What does one do when there is no obvious place to eat? In France, they don’t order in sandwiches…..

We drove through the countryside and arrived at a small farm with stone walls, a scruffy garden, and a windowed dining room where there was a table set for our group. We were the only people dining, and there was no choice or menu to choose from. There was an older couple cooking in the kitchen, drawing on their past experience of owning a restaurant and a creperie.

Madame, the cook, brought out lovely dishes of blanquette of veal — a classique French dish of chunks of veal meat cooked until tender in a white sauce, accompanied by mushrooms and carrots. It was ‘to die for’. Those of us not watching our waistlines had second helpings.

Not to be sold short by his wife, Monsieur was in charge of dessert: chocolate crepes.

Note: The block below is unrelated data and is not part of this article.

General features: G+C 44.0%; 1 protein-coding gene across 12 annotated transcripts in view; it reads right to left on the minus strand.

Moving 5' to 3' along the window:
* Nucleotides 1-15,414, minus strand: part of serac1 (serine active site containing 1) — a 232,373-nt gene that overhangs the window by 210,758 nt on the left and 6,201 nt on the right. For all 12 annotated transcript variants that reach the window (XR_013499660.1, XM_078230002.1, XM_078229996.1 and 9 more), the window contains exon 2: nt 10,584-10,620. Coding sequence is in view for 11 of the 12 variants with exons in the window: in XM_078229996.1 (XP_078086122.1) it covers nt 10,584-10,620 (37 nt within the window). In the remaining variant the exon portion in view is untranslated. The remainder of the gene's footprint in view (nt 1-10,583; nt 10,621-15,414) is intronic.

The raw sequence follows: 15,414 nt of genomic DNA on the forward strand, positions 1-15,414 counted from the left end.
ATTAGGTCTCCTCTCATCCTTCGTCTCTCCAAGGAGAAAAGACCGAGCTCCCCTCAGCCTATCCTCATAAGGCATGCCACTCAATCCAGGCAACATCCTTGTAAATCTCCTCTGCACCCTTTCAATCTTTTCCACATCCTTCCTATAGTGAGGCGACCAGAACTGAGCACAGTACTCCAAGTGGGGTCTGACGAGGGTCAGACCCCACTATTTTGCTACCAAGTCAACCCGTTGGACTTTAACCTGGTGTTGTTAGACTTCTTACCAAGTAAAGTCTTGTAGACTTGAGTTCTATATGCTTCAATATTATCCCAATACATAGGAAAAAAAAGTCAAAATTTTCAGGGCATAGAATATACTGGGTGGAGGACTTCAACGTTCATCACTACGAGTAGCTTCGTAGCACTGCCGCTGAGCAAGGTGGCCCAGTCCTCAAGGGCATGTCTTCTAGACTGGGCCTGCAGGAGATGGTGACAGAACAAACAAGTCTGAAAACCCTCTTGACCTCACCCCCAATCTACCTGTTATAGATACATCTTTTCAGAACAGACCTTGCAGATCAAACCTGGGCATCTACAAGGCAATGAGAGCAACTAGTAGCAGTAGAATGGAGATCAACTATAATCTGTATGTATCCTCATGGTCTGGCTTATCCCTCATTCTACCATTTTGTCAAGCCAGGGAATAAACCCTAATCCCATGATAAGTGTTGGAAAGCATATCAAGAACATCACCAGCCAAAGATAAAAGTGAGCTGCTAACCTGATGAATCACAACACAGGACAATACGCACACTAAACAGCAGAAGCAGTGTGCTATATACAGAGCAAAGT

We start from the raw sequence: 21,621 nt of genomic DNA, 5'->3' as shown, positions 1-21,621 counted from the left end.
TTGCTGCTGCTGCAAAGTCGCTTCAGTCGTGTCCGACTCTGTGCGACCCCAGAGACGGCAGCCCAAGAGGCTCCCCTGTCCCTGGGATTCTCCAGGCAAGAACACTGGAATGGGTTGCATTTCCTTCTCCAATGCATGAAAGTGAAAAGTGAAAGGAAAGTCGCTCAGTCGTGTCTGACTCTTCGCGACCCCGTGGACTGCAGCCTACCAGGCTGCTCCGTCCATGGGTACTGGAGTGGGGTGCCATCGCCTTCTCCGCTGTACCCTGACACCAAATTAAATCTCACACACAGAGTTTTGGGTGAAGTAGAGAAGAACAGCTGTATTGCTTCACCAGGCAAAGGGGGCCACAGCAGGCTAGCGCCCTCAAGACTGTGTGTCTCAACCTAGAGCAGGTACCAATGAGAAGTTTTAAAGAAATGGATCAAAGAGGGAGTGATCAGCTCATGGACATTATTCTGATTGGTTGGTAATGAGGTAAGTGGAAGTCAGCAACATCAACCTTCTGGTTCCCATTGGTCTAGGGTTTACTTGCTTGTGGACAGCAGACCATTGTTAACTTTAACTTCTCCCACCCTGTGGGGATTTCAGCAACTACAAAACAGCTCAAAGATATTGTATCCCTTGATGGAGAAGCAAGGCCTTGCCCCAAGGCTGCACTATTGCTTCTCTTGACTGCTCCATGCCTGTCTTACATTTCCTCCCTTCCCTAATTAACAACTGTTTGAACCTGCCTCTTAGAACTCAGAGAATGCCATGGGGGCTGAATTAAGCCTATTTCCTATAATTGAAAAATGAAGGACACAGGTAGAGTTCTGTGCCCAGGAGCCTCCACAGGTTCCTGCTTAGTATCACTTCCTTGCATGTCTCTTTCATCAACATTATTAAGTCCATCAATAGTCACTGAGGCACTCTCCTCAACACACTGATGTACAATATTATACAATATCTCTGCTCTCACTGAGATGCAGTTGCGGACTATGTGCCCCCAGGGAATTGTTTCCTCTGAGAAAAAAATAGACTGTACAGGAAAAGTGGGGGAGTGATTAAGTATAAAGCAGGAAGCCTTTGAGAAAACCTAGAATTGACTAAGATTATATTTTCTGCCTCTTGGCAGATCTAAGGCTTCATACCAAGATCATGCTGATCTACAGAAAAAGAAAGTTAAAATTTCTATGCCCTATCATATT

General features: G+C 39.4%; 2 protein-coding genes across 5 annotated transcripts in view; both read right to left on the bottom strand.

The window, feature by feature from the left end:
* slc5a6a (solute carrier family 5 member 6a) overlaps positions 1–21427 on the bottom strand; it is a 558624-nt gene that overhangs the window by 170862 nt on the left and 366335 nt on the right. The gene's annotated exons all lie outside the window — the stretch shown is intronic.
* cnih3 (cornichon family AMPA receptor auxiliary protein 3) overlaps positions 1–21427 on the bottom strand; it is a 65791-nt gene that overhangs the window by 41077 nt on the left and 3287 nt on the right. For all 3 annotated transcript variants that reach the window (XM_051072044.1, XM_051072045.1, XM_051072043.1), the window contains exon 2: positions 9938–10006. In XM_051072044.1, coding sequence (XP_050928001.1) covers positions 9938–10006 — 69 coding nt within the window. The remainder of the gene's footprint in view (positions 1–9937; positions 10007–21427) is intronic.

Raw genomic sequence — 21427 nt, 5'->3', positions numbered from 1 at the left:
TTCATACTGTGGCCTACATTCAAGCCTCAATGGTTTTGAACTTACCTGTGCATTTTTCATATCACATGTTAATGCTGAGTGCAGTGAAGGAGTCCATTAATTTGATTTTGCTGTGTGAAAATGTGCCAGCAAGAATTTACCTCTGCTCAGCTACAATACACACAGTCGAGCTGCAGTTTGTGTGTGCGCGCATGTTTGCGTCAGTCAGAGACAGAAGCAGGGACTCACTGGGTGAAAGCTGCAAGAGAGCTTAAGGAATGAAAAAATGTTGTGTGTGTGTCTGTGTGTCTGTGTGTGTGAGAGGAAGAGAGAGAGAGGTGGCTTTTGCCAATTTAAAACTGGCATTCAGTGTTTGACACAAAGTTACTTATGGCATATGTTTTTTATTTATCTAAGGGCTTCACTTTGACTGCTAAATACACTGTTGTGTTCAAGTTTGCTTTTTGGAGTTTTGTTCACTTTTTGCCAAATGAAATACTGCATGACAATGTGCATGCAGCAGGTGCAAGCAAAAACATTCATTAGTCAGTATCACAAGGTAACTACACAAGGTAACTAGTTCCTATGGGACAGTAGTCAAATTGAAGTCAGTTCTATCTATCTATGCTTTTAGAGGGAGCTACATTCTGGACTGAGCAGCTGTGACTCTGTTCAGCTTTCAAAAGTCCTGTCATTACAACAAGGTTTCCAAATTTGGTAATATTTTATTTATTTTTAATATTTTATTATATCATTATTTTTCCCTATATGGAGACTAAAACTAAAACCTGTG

In this private place, the business conversation could continue if necessary — but frankly, all mouths on hand were too busy eating to talk. This was a ‘table d’hôte’.

I could not help to think how great it was that two retired people could augment their income by drawing on their past careers — not running a full-time restaurant but still enjoying the possibility of cooking for guests on their schedule and by their choice. I thought it was lovely.

(or “How I learned how expensive it is to travel by train and taxi in Switzerland”)

A terrible thing happened to me: my computer CRASHED. This was a serious crash. I couldn’t even get it to open or start up. The problem, which the computer had been warning me about, was that my start-up disk was full. How this happened, I have no idea, but I was told that photos take up a lot of space on the hard-drive.  Perhaps I just have too many photos stored on my computer.